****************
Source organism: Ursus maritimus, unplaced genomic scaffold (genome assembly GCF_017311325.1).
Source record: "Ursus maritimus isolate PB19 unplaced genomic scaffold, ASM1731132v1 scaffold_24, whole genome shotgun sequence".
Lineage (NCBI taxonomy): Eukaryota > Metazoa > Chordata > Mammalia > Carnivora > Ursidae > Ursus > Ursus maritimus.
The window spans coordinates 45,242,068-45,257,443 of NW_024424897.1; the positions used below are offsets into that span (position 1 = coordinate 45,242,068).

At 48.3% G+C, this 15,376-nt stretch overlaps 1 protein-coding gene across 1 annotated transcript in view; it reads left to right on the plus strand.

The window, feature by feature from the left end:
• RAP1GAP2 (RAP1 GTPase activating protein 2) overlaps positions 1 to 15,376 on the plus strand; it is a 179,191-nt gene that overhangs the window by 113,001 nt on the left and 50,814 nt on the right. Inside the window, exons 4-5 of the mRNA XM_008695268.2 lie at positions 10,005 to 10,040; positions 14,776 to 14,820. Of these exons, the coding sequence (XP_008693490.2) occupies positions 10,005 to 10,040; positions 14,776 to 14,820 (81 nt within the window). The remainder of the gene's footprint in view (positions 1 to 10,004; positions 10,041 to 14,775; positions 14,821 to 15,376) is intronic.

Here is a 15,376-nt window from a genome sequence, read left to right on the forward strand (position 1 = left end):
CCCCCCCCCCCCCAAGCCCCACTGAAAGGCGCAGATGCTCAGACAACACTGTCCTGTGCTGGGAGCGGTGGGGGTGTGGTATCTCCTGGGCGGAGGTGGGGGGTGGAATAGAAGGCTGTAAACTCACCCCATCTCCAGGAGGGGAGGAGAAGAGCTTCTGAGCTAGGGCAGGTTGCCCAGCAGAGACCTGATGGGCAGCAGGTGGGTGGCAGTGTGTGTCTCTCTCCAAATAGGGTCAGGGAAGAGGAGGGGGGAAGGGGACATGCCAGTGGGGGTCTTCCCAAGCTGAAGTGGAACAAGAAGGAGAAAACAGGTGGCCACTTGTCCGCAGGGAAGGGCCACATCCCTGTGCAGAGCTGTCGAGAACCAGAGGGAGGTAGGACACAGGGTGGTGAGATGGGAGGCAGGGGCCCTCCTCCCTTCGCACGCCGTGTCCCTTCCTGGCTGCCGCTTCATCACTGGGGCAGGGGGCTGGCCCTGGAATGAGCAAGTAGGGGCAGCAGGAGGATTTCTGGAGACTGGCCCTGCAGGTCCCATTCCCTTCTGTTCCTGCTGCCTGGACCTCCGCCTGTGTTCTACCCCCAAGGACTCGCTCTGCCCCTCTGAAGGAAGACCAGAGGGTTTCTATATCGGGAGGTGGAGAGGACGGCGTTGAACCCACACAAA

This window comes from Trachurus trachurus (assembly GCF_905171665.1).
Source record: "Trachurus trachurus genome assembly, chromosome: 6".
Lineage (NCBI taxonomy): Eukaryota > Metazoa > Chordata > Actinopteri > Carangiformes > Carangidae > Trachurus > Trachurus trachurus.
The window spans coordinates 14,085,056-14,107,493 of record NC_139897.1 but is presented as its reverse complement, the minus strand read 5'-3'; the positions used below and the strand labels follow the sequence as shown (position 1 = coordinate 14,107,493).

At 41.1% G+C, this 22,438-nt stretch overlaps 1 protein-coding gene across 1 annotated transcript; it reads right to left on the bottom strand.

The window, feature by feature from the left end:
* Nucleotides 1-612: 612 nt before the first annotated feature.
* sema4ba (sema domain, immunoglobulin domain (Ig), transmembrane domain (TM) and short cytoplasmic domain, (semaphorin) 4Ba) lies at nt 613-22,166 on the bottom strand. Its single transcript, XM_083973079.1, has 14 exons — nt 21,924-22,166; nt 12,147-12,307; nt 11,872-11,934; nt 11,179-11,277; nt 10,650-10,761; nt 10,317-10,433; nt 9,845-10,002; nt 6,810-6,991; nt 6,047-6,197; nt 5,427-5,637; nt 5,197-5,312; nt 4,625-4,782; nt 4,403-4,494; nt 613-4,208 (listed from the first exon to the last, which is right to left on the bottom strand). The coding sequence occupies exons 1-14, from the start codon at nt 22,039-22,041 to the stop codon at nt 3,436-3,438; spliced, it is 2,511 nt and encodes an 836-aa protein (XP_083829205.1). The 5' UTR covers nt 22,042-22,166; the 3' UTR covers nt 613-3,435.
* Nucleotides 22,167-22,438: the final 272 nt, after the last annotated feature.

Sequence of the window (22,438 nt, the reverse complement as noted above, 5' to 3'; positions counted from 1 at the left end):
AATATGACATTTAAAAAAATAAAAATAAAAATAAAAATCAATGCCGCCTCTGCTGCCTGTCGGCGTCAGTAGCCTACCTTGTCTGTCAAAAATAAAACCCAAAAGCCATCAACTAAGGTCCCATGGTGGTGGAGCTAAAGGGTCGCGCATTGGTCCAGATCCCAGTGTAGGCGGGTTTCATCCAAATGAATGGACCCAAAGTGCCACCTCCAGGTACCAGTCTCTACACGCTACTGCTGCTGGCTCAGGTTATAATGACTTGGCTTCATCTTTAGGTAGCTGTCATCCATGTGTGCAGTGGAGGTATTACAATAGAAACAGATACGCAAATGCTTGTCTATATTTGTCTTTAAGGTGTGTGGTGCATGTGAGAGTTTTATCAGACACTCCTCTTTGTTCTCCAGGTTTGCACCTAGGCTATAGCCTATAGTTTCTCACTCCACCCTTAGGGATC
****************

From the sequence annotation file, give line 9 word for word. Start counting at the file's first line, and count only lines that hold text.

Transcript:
CCCCCCCCCCCCCAAGCCCCACTGAAAGGCGCAGATGCTCAGACAACACTGTCCTGTGCTGGGAGCGGTGGGGGTGTGGTATCTCCTGGGCGGAGGTGGGGGGTGGAATAGAAGGCTGTAAACTCACCCCATCTCCAGGAGGGGAGGAGAAGAGCTTCTGAGCTAGGGCAGGTTGCCCAGCAGAGACCTGATGGGCAGCAGGTGGGTGGCAGTGTGTGTCTCTCTCCAAATAGGGTCAGGGAAGAGGAGGGGGGAAGGGGACATGCCAGTGGGGGTCTTCCCAAGCTGAAGTGGAACAAGAAGGAGAAAACAGGTGGCCACTTGTCCGCAGGGAAGGGCCACATCCCTGTGCAGAGCTGTCGAGAACCAGAGGGAGGTAGGACACAGGGTGGTGAGATGGGAGGCAGGGGCCCTCCTCCCTTCGCACGCCGTGTCCCTTCCTGGCTGCCGCTTCATCACTGGGGCAGGGGGCTGGCCCTGGAATGAGCAAGTAGGGGCAGCAGGAGGATTTCTGGAGACTGGCCCTGCAGGTCCCATTCCCTTCTGTTCCTGCTGCCTGGACCTCCGCCTGTGTTCTACCCCCAAGGACTCGCTCTGCCCCTCTGAAGGAAGACCAGAGGGTTTCTATATCGGGAGGTGGAGAGGACGGCGTTGAACCCACACAAA